To view Hamptons/North Fork charts
…The upper price range of the housing market continues to outperform the overall housing market. In each of the past four quarters, the luxury market, defined as the upper ten percent of all sales, saw a higher year over year quarterly increase in median sales price than the overall market. The luxury market increased 10.3% in median sales price and the overall market declined 9.2% in median sales price compared to the same period last year. The market area south of the highway consistently has the highest overall prices as compared to the areas to the north and on either side of the canal. Of the four regions, only south of the highway saw an increase in median sales price of 1% as compared to the prior year quarter…
Download report: 2Q 2008 Hamptons/North Fork Market Overview [pdf]
Posted by Jonathan J. Miller -Wednesday, July 30, 2008, 12:23 AM
Ok, now we are getting somewhere, albeit slow as molasses.
Treasury Secretary Paulson is pushing for covered bonds as a financial instrument to create more liquidity for US mortgages.
From my perspective, these are the types of things that have to happen for the US to see our way out of this credit crunch.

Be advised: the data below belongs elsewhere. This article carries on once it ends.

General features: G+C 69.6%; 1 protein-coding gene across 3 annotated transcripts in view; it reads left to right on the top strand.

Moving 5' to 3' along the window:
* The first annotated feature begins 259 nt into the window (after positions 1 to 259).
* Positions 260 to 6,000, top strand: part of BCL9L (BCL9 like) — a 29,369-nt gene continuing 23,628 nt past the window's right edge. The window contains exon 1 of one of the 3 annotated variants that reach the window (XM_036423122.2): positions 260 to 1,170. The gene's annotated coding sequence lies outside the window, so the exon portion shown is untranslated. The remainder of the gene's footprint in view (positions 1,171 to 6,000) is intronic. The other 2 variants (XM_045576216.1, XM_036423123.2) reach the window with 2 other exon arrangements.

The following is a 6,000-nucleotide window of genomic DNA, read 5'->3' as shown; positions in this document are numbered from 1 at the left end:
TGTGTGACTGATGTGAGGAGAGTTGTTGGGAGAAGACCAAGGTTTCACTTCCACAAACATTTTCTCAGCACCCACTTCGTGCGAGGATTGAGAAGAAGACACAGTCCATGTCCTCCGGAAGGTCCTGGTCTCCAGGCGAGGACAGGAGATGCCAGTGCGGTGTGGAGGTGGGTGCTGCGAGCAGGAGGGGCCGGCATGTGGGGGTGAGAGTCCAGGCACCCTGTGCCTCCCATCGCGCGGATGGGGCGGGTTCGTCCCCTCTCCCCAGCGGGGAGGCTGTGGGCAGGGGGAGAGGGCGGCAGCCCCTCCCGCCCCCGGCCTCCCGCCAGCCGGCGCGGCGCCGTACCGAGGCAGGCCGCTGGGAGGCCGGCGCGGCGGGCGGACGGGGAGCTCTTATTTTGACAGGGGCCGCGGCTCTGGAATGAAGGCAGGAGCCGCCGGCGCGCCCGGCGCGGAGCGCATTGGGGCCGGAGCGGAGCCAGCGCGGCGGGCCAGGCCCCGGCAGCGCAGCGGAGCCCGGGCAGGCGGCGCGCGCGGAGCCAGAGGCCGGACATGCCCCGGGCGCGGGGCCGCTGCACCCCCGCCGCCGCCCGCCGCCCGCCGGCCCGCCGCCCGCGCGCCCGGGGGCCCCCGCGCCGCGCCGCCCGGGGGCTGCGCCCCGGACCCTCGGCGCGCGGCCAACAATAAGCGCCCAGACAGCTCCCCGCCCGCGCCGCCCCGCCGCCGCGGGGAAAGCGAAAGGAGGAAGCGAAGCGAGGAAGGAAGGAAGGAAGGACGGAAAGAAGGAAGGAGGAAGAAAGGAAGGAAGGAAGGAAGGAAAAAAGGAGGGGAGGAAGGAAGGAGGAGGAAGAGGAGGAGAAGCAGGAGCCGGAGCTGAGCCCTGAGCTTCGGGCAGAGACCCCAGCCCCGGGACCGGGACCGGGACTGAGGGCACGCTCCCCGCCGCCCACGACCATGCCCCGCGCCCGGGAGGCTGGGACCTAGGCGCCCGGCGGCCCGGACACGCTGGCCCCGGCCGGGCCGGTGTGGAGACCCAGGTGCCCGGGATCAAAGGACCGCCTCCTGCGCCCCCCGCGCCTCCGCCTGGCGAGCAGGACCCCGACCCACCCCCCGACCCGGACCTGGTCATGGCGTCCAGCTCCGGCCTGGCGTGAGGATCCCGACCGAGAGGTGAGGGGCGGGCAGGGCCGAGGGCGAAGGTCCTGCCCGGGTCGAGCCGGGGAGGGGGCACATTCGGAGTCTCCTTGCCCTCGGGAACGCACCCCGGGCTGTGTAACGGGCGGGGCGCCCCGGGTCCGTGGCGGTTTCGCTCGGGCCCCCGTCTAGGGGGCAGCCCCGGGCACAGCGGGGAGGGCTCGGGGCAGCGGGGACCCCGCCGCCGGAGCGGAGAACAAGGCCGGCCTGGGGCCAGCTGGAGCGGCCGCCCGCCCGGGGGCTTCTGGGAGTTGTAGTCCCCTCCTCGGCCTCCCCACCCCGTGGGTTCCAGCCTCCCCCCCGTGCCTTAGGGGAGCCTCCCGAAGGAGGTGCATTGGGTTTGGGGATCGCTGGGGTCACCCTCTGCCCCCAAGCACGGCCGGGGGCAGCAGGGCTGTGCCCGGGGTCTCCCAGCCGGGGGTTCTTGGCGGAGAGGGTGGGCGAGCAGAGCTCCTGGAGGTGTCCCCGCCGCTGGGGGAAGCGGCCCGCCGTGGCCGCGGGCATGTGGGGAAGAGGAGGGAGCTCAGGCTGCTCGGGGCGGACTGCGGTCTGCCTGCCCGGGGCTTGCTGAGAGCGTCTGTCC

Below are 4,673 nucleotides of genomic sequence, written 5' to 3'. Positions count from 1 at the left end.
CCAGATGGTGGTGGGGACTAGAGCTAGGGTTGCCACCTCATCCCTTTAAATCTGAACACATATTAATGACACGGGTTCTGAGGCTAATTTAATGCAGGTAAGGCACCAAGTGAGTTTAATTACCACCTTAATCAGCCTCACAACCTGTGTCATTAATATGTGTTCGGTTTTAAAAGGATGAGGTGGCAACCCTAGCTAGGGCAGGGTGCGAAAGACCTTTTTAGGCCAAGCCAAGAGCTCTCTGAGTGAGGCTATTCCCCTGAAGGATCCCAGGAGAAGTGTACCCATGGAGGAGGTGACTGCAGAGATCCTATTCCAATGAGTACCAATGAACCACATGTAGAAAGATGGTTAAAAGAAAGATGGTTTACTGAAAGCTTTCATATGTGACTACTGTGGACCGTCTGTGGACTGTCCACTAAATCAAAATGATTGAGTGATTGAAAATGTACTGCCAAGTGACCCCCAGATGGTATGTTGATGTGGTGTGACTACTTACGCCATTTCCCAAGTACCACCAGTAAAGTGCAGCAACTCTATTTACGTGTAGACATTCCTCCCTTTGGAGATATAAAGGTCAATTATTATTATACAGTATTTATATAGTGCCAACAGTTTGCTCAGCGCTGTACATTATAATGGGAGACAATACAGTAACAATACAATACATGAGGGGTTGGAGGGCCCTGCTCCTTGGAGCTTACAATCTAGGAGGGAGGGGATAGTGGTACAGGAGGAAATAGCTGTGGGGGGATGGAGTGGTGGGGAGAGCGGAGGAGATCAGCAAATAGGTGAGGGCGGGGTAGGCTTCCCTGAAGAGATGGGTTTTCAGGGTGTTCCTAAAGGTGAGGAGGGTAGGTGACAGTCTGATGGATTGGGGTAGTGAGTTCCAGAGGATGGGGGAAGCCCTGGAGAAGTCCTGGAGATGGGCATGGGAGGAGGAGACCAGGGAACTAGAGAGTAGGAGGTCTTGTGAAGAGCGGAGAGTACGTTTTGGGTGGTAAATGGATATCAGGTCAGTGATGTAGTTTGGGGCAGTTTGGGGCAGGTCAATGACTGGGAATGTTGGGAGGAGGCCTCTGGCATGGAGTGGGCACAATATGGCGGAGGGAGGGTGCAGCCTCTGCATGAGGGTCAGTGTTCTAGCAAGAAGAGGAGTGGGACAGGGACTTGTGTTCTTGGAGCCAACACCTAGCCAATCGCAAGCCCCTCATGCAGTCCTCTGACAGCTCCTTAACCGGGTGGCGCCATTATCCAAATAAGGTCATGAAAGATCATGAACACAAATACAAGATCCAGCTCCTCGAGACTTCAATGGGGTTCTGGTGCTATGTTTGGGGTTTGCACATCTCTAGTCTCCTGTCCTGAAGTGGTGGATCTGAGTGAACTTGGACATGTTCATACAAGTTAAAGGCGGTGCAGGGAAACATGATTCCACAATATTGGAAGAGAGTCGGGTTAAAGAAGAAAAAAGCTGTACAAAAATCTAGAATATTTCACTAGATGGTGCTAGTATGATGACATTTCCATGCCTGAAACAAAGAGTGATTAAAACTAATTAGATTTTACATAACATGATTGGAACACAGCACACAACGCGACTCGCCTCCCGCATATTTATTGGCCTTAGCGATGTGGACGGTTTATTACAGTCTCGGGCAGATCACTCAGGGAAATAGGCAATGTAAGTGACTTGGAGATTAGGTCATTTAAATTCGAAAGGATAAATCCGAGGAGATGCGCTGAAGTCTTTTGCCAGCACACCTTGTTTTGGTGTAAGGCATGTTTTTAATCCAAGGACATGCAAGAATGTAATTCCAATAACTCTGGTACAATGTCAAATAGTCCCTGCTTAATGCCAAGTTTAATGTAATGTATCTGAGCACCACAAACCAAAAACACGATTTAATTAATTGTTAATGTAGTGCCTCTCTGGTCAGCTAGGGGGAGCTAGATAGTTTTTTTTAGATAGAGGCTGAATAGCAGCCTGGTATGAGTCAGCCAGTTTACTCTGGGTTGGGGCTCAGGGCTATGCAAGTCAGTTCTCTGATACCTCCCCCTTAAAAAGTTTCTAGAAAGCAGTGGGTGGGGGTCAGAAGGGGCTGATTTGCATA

Covered bonds are debt securities backed by cash flows from mortgages or public sector loans. They are similar in many ways to asset-backed securities created in securitization, but covered bond assets remain on the issuerâ€™s consolidated balance sheet.
The key here is recourse. In other words, if the bank goes under the bond holder has “recourse.” A basic concept but became obsolete during the securitization hay day because as it turned out, the bond holders had little recourse since the asset was split into so many pieces, it was very difficult to track down the asset.
Covered bonds are big in Europe.
Paulson issued best practices guidance (is that corporate speak or what?) to try to get the market jump started and was joined by FDIC, OTS and OCC as well as Bank of America, Citigroup, JP Morgan Chase, and Wells Fargo (WaMu and B of A have experience in these instruments). I wonder if WaMu didn’t attend because they are simply trying to survive?
Bankers involved in the field reckon that a US covered bond market could ultimately outstrip the roughly â‚¬2,000bn European market. However, it faces limitations in the near term due to restrictions placed on the bonds’ treatment by the FDIC, which importantly has oversight of banks if they become insolvent.